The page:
That Queasy Feeling at Sundance

Amid the excitement over 3D, high anxiety about how to hold on to paying customers

Archetypal Sundance moment: It is backstage after the screening of a hotly hyped film, and Reasonably Famous Producer is being directed toward a backdoor exit by Concerned Minder.

CM: (slightly anxious, motioning) Let's go out this way. So you don't get mobbed.

RFP: (quizzical, half-joking) But I want to be mobbed!

Clearly, it takes more than a writers' strike and its attendant angst to squash the forces of ego and celebrity that animate this annual film festival, which every January swallows whole an entire mountain town in Utah, along with some surrounding acreage. This, even as Sundance vets said the strike kept some celebs away. But that's not what makes the business guys' guts go queasy. What does is this century's dominant media narrative: an established medium's struggles against a Web that makes its products remarkably available for free; the frantic search for a technological silver bullet. And that medium's fervent wish that its intangibles—in this case, that near-mystical communion in a dark theater amid a throng of strangers—retain enough power to bind future customers to ways of old.

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Judging by Sundance's attendees, the fresh-faced and ambitious still congregate around the movie industry's campfire. This is a major point in the business' favor; you won't see that crowd at a radio confab. But whether these guys will make films or short Web video, and who will own that stuff—well, today no one knows.

You hear things in Sundance that you never would have a few years back. Like a programming executive grumbling about justifying the inefficiencies of a hits-driven business to the new breed of financiers—private equity guys. (I can't be the first to realize that the private equity model—one smash hit makes you rich and erases bucketloads of bad bets—closely resembles Hollywood's.) At a panel discussing the state of video on the Web, Erik Flannigan, MTV Networks' EVP of digital, bluntly admitted that a key online player is BitTorrent, the Web protocol that allows the sharing—some would say stealing—of large files, video or otherwise. He cited the quality and quantity of file sharers' wares, no matter how sub rosa the sites where they're found may seem: "Whatever you think is going to happen—lift up the rug. It's happening," he said.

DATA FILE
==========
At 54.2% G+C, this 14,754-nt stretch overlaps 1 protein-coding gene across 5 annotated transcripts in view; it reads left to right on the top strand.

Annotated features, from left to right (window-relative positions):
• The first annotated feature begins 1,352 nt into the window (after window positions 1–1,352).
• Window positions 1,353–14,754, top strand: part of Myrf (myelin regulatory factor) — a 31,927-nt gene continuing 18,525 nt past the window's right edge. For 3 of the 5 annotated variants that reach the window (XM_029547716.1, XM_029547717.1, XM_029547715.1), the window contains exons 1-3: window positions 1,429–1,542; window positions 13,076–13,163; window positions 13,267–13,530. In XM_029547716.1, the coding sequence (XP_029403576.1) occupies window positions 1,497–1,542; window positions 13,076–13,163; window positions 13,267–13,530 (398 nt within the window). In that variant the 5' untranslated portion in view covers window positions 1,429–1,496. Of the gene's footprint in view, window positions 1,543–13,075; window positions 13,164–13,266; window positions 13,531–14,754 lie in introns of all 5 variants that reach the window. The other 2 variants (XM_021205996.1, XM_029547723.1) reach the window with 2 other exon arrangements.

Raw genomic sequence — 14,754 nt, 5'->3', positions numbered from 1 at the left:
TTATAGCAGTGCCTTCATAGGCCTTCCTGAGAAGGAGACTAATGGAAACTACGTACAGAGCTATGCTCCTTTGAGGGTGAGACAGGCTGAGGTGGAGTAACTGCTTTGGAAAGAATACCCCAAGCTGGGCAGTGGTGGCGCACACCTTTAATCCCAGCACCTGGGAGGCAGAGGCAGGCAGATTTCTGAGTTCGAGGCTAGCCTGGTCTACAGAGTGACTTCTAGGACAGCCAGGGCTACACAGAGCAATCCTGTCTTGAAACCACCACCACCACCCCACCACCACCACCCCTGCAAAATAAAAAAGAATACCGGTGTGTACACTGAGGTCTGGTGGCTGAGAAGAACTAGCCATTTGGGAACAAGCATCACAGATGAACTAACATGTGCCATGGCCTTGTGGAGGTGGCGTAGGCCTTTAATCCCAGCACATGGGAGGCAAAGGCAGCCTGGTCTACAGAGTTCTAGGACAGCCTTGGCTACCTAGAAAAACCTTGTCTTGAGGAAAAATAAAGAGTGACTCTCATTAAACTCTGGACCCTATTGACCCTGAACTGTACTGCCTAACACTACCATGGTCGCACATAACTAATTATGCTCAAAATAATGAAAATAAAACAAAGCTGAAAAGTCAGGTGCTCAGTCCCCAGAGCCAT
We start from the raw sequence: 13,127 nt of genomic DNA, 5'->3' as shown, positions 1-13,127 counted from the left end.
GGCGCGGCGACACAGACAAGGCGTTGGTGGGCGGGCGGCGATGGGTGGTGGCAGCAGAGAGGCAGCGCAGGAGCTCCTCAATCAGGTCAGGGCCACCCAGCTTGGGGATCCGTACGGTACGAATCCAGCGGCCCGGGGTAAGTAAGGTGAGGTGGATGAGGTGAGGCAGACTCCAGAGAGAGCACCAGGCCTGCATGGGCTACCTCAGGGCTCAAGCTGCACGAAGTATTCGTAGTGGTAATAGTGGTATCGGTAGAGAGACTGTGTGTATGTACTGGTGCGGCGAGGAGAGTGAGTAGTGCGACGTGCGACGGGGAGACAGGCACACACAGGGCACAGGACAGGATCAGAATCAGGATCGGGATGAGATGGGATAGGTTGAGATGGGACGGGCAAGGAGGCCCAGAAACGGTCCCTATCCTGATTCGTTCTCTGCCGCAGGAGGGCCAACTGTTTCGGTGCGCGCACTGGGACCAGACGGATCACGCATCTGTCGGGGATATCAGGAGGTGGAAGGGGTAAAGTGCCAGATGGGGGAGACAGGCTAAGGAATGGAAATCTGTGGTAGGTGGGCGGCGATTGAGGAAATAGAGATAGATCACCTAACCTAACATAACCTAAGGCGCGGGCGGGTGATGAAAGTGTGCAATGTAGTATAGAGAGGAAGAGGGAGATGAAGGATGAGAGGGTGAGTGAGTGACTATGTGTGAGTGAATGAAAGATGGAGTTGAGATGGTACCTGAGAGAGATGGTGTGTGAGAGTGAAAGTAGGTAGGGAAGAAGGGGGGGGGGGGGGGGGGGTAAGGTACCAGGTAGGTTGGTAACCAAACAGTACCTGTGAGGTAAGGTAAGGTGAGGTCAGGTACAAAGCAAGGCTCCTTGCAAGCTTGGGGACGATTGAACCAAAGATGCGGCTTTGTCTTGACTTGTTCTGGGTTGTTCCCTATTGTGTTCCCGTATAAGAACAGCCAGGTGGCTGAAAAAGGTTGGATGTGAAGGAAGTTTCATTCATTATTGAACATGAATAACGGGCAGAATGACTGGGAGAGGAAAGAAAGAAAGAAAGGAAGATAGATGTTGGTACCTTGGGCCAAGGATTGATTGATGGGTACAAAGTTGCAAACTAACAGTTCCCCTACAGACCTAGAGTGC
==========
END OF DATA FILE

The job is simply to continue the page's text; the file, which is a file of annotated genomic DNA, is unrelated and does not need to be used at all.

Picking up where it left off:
On that panel, smart things were said. The problem with them, though, is the problem of media today: Every wise assertion can be easily countered. In mulling the issue of layering ads somewhere into online video, Flannigan mused that "trying to insert ads after the fact"—after consumers are used to an ad-free experience—"is always a problem." But this is exactly what cinema owners did, and moviegoers long ago stopped booing. Dmitry Shapiro, founder of video site Veoh, impressed me by touting Veoh's recommendations engine, which helps you find videos you might like based on what you've seen, à la music sites like Last.fm. Later someone pointed out that musical taste is partially mathematical—melodic arrangements and harmony are numeric patterns—and thus more translatable to algorithm than what pleases your eye. (I'm not sure I agree, but that I'm still thinking about it means something.)

Oh, yeah, that search for a silver bullet: At Sundance I caught an actual 3D movie, the concert film U2 3D, culled from the massively successful Irish band's 2005 South American tour. The film was gorgeous; refreshingly, few objects and people popped out at you, although at one point Bono reached so far out of the screen that you could practically smell what was under his fingernails.

DreamWorks (DWA) CEO Jeffrey Katzenberg, among others, is agog about this new generation of 3D. This is partly because 3D is pretty pirate-proof: It won't look anywhere near as good at home as it does on a movie theater's big screen even if you have a massive TV and 3D glasses. I don't care for U2, but the experience was undeniable. For a brief time, a thousand of us sat agape in the dark, utterly submerged in an ocean of visual delight. (In 3D, it did feel like an ocean.) For a brief time at Sundance, no one checked e-mail or chatted on the cell.

What will it take for the movie guys to hold on to that?

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